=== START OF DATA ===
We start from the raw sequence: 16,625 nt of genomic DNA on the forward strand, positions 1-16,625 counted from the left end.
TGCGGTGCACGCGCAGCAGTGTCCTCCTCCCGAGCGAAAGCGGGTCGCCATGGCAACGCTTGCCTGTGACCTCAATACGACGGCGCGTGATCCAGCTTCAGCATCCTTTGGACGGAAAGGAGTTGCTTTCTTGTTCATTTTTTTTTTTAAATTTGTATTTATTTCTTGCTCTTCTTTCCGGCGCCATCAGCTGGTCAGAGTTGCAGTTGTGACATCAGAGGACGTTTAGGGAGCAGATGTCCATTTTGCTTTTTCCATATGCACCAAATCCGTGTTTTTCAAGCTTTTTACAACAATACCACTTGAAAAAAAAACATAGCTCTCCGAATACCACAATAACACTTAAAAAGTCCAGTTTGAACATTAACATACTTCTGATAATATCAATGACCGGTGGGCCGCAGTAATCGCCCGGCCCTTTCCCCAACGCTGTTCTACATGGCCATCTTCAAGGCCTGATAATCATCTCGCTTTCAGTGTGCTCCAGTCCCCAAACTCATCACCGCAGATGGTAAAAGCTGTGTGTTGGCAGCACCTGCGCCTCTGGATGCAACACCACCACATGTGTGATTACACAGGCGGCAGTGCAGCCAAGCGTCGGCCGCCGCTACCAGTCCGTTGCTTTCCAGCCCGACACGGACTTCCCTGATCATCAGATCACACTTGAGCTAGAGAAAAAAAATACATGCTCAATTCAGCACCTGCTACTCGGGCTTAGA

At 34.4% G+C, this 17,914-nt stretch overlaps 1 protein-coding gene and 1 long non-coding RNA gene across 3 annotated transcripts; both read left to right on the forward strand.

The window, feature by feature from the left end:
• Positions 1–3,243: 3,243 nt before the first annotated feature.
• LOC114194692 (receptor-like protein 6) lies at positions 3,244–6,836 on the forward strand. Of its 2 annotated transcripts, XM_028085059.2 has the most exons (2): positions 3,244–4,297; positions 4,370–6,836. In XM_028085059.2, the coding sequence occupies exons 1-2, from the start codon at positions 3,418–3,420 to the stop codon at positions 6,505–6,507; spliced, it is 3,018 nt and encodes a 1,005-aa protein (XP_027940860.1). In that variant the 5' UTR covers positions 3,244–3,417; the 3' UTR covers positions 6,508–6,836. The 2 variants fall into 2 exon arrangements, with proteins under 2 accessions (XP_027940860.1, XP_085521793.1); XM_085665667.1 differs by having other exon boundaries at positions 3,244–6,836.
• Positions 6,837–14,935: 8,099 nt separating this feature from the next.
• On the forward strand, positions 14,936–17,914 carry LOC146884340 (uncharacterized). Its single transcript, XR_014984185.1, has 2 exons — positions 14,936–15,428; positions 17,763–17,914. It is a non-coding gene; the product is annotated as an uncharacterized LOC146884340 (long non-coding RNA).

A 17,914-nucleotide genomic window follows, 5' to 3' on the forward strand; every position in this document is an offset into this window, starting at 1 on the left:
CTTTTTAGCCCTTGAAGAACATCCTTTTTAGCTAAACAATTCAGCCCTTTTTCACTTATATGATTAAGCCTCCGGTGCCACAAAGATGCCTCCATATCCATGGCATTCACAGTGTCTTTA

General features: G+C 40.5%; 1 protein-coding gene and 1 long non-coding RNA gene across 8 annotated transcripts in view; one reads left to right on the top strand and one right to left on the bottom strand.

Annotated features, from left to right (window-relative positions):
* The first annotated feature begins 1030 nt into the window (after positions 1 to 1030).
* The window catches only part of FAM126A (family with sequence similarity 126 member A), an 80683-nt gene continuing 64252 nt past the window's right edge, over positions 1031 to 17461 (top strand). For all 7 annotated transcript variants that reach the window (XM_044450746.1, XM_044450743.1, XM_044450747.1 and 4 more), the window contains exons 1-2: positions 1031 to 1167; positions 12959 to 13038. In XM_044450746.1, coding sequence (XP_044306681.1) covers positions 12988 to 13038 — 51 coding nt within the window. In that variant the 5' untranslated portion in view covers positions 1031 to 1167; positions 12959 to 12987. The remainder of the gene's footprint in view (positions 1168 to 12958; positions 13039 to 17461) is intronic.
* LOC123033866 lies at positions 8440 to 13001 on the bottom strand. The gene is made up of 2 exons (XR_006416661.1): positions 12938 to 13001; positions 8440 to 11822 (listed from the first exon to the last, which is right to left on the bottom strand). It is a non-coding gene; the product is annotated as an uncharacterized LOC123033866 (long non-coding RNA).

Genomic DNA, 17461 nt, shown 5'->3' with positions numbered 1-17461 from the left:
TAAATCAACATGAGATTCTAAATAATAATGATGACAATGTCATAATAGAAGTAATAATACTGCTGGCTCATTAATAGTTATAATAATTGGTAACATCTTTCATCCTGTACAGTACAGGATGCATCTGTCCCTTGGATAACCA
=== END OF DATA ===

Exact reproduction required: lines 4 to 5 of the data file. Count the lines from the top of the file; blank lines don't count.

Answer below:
The window, feature by feature from the left end:
• Positions 1–3,243: 3,243 nt before the first annotated feature.